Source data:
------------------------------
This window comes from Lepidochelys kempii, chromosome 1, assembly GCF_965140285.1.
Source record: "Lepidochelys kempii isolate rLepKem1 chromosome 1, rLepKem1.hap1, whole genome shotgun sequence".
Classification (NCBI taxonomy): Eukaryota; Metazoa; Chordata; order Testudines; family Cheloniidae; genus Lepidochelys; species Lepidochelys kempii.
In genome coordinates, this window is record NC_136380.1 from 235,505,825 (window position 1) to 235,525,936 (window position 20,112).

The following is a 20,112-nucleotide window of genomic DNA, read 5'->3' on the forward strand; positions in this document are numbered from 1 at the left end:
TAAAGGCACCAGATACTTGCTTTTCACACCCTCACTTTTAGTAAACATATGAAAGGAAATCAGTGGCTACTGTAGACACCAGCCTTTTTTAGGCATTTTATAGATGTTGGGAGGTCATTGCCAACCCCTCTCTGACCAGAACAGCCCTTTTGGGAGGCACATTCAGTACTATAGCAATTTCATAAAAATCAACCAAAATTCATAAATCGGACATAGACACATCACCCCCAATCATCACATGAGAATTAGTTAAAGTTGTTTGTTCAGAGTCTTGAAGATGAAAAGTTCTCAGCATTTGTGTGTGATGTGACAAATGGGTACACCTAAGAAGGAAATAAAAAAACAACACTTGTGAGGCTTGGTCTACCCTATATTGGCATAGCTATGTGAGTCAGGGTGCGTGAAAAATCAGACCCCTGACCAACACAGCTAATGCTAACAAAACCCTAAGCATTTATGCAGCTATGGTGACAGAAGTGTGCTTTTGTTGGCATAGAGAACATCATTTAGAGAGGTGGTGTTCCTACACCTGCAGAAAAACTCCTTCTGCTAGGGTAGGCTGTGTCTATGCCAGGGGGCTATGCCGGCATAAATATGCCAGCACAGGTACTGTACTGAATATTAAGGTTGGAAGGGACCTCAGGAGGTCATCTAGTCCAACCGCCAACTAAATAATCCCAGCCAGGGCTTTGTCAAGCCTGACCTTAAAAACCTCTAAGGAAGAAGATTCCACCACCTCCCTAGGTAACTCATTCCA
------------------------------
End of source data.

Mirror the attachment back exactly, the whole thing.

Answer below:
This window comes from Lepidochelys kempii, chromosome 1, assembly GCF_965140285.1.
Source record: "Lepidochelys kempii isolate rLepKem1 chromosome 1, rLepKem1.hap1, whole genome shotgun sequence".
Classification (NCBI taxonomy): Eukaryota; Metazoa; Chordata; order Testudines; family Cheloniidae; genus Lepidochelys; species Lepidochelys kempii.
In genome coordinates, this window is record NC_136380.1 from 235,505,825 (window position 1) to 235,525,936 (window position 20,112).

The following is a 20,112-nucleotide window of genomic DNA, read 5'->3' on the forward strand; positions in this document are numbered from 1 at the left end:
TAAAGGCACCAGATACTTGCTTTTCACACCCTCACTTTTAGTAAACATATGAAAGGAAATCAGTGGCTACTGTAGACACCAGCCTTTTTTAGGCATTTTATAGATGTTGGGAGGTCATTGCCAACCCCTCTCTGACCAGAACAGCCCTTTTGGGAGGCACATTCAGTACTATAGCAATTTCATAAAAATCAACCAAAATTCATAAATCGGACATAGACACATCACCCCCAATCATCACATGAGAATTAGTTAAAGTTGTTTGTTCAGAGTCTTGAAGATGAAAAGTTCTCAGCATTTGTGTGTGATGTGACAAATGGGTACACCTAAGAAGGAAATAAAAAAACAACACTTGTGAGGCTTGGTCTACCCTATATTGGCATAGCTATGTGAGTCAGGGTGCGTGAAAAATCAGACCCCTGACCAACACAGCTAATGCTAACAAAACCCTAAGCATTTATGCAGCTATGGTGACAGAAGTGTGCTTTTGTTGGCATAGAGAACATCATTTAGAGAGGTGGTGTTCCTACACCTGCAGAAAAACTCCTTCTGCTAGGGTAGGCTGTGTCTATGCCAGGGGGCTATGCCGGCATAAATATGCCAGCACAGGTACTGTACTGAATATTAAGGTTGGAAGGGACCTCAGGAGGTCATCTAGTCCAACCGCCAACTAAATAATCCCAGCCAGGGCTTTGTCAAGCCTGACCTTAAAAACCTCTAAGGAAGAAGATTCCACCACCTCCCTAGGTAACTCATTCCA